Date February 28, 2006 at 9:59 PM
Categories Lodging & Travel
What's in a name? If you own a retail establishment, almost everything. Whether overtly descriptive, cutely whimsical, or a clever play on words, the name you choose can be a major clue to your identity.
So what, then, is up with Hey Jhonny, the name given to two of Albuquerque's most spirited home accessory and furniture shops? Its meaning isn't obvious and it can't be puzzled out. You have to ask. But in asking, you get not only meaning, but also a great story. The name (their spelling) is an homage to co-owner Tom Ford's late father, a man who spent his life serving the public as a Long Island truck driver, police officer and fireman. His trademark salutation to the people he'd meet while on his rounds? "Hey, Johnny!"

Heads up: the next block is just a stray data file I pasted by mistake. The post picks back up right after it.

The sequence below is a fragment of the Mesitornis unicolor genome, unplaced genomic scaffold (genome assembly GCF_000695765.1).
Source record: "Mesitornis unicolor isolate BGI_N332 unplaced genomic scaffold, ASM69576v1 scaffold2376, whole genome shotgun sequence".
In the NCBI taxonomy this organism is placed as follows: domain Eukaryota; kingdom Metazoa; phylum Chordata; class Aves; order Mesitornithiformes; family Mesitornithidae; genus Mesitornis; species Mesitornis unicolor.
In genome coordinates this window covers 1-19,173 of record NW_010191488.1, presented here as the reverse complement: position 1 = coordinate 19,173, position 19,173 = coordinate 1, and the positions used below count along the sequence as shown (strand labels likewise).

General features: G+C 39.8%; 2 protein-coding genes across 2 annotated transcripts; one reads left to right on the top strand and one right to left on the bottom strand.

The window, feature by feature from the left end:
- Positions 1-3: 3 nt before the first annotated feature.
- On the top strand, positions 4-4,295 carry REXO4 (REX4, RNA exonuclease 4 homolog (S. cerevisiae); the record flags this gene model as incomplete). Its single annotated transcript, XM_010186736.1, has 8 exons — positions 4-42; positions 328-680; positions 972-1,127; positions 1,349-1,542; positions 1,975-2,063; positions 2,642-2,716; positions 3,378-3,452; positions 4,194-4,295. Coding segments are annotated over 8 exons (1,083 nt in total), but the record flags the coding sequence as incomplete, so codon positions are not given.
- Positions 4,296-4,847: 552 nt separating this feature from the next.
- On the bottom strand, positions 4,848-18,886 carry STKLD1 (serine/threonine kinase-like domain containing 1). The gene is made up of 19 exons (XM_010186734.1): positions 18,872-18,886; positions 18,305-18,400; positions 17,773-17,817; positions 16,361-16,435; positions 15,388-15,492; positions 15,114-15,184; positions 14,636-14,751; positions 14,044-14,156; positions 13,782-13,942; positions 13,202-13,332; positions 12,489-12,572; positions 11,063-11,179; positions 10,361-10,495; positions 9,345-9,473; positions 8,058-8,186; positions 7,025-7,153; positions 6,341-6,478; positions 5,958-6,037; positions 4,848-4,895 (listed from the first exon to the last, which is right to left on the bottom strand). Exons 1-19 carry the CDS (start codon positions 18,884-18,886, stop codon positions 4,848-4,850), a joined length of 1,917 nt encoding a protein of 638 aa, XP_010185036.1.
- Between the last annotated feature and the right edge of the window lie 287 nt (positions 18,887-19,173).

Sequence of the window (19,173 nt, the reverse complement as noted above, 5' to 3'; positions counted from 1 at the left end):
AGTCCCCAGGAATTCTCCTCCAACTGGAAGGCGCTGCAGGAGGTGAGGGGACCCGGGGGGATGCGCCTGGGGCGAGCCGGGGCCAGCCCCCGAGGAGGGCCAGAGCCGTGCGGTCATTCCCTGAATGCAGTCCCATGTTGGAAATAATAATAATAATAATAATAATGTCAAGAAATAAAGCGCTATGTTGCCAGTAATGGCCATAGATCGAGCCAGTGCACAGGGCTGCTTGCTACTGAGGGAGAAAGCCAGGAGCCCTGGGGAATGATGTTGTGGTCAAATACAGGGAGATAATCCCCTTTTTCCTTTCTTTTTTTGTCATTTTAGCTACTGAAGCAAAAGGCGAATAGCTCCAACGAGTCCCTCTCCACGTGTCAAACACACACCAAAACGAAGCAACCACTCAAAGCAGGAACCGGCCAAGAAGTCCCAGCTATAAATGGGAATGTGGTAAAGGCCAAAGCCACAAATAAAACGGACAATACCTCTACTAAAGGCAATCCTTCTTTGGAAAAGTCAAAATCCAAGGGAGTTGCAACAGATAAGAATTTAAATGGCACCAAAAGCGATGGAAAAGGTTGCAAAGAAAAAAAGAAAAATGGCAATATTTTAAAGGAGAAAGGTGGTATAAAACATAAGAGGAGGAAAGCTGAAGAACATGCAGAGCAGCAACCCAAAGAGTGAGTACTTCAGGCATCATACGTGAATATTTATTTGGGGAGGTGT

"He was a great man with a big heart," says Ford's partner, Carl Latino. "And his spirit is with us every day."
Once you know this, it tells you all you need to know about Hey Jhonny's identity. That is, long on fun and friendliness and very, very short on snobbish attitude.
Not that owners Tom Ford and Carl Latino haven't earned the right to some attitude. Consider their resume. Over fifty years of combined design industry experience, fifteen of those years spent running a highly successful Manhattan and Catskills-based wholesale business. There, Carl and Tom provided hand designed and manufactured home furnishings and accessories to clients like Armani, Bergdorf's, Sundance, and the Nature Company.
Then, ten years ago, a move to New Mexico for the wide skies and warm days. But unlike most expatriate Eastern Seaboard artists and designers, they didn't set their sights on Santa Fe. Instead, they set up shop in Albuquerque.